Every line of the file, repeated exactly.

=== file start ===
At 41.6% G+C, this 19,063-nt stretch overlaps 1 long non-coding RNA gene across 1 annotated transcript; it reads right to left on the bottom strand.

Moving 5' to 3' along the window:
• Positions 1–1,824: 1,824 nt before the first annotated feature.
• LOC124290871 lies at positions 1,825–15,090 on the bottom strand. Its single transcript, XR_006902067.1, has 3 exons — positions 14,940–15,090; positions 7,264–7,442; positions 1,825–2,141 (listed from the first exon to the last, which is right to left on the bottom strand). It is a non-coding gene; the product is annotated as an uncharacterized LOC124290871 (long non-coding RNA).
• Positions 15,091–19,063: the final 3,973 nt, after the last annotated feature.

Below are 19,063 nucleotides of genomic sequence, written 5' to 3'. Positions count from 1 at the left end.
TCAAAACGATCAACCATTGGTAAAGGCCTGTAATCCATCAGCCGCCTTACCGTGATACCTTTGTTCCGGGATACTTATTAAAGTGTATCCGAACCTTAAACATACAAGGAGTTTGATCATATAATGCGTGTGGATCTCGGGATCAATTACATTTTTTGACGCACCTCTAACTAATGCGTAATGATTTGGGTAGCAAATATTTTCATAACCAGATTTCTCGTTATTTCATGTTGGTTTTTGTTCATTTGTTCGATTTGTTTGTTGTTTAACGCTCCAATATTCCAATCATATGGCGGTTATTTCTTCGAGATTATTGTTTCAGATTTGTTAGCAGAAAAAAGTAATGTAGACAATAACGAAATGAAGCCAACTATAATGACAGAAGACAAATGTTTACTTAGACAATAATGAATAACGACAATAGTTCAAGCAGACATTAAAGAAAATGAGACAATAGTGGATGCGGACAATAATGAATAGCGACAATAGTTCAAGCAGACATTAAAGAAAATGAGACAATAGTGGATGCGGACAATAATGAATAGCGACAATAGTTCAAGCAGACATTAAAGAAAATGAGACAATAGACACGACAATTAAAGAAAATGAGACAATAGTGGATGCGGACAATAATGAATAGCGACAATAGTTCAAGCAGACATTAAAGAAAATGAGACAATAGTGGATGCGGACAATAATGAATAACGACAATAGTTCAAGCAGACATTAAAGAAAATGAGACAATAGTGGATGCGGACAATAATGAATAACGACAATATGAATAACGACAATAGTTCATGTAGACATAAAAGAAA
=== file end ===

At 41.6% G+C, this 19,063-nt stretch overlaps 1 long non-coding RNA gene across 1 annotated transcript; it reads right to left on the bottom strand.

Moving 5' to 3' along the window:
• Positions 1–1,824: 1,824 nt before the first annotated feature.
• LOC124290871 lies at positions 1,825–15,090 on the bottom strand. Its single transcript, XR_006902067.1, has 3 exons — positions 14,940–15,090; positions 7,264–7,442; positions 1,825–2,141 (listed from the first exon to the last, which is right to left on the bottom strand). It is a non-coding gene; the product is annotated as an uncharacterized LOC124290871 (long non-coding RNA).
• Positions 15,091–19,063: the final 3,973 nt, after the last annotated feature.

Below are 19,063 nucleotides of genomic sequence, written 5' to 3'. Positions count from 1 at the left end.
TCAAAACGATCAACCATTGGTAAAGGCCTGTAATCCATCAGCCGCCTTACCGTGATACCTTTGTTCCGGGATACTTATTAAAGTGTATCCGAACCTTAAACATACAAGGAGTTTGATCATATAATGCGTGTGGATCTCGGGATCAATTACATTTTTTGACGCACCTCTAACTAATGCGTAATGATTTGGGTAGCAAATATTTTCATAACCAGATTTCTCGTTATTTCATGTTGGTTTTTGTTCATTTGTTCGATTTGTTTGTTGTTTAACGCTCCAATATTCCAATCATATGGCGGTTATTTCTTCGAGATTATTGTTTCAGATTTGTTAGCAGAAAAAAGTAATGTAGACAATAACGAAATGAAGCCAACTATAATGACAGAAGACAAATGTTTACTTAGACAATAATGAATAACGACAATAGTTCAAGCAGACATTAAAGAAAATGAGACAATAGTGGATGCGGACAATAATGAATAGCGACAATAGTTCAAGCAGACATTAAAGAAAATGAGACAATAGTGGATGCGGACAATAATGAATAGCGACAATAGTTCAAGCAGACATTAAAGAAAATGAGACAATAGACACGACAATTAAAGAAAATGAGACAATAGTGGATGCGGACAATAATGAATAGCGACAATAGTTCAAGCAGACATTAAAGAAAATGAGACAATAGTGGATGCGGACAATAATGAATAACGACAATAGTTCAAGCAGACATTAAAGAAAATGAGACAATAGTGGATGCGGACAATAATGAATAACGACAATATGAATAACGACAATAGTTCATGTAGACATAAAAGAAA